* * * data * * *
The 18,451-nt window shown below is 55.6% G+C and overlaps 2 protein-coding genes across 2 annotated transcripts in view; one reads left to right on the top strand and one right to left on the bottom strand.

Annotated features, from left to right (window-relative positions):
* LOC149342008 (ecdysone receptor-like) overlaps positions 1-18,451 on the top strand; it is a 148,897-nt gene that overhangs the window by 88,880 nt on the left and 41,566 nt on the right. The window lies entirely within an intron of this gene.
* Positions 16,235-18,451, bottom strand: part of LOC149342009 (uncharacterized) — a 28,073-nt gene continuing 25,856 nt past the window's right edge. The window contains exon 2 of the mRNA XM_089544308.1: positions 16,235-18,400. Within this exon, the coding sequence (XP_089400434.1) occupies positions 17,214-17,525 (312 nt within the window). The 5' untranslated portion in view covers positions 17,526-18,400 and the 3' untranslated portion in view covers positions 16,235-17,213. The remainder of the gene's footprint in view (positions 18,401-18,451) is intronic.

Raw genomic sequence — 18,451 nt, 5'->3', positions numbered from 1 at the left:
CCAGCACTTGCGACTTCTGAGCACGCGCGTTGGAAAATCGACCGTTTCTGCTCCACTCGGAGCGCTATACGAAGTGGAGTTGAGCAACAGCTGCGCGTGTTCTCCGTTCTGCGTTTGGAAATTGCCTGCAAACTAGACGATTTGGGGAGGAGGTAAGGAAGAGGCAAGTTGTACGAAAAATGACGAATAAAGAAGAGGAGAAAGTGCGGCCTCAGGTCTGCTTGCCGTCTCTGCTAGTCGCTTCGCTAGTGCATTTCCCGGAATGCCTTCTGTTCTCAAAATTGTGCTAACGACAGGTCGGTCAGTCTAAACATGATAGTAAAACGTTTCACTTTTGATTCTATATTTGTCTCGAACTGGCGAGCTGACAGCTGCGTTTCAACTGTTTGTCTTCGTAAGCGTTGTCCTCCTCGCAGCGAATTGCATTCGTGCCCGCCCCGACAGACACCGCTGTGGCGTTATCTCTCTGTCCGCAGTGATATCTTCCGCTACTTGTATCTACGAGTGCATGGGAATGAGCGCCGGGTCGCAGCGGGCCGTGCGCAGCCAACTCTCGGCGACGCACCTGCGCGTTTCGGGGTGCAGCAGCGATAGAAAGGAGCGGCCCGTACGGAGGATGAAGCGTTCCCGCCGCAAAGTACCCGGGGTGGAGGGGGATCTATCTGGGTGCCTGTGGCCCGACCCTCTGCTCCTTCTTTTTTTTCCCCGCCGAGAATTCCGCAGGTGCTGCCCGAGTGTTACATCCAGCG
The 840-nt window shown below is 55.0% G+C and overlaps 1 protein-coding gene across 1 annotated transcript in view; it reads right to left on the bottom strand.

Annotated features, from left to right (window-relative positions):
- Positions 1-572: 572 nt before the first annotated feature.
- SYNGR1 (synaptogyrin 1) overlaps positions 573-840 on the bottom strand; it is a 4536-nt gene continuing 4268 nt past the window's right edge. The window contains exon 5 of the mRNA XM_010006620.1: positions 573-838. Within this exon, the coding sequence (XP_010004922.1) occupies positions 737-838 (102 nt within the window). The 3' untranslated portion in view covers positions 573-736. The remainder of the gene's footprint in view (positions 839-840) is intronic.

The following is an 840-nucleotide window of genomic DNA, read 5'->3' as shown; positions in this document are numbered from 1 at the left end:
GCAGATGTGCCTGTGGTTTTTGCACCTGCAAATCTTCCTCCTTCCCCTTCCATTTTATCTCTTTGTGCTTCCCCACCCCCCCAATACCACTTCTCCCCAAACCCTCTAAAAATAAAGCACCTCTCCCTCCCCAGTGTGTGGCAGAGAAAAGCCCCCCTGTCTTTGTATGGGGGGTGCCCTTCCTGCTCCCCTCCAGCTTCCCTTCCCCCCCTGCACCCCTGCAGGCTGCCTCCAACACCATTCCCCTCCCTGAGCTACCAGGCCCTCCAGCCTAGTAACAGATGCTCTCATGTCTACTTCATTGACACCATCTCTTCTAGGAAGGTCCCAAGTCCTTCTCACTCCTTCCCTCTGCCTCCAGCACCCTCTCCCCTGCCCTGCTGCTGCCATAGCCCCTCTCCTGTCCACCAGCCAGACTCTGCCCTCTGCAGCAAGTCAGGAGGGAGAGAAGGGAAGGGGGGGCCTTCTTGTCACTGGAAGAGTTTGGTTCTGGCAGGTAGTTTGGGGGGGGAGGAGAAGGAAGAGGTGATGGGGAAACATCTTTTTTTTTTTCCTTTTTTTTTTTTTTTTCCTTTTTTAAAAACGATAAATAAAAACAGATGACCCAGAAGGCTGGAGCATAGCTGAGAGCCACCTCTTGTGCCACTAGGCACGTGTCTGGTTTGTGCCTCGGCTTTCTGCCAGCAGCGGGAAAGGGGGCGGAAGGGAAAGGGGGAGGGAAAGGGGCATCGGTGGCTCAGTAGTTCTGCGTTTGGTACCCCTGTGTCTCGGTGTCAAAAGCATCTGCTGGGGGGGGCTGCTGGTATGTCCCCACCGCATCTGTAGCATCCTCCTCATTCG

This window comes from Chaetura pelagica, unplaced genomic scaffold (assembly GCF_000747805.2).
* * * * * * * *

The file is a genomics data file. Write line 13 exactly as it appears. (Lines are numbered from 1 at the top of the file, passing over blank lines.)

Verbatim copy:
This window comes from Chaetura pelagica, unplaced genomic scaffold (assembly GCF_000747805.2).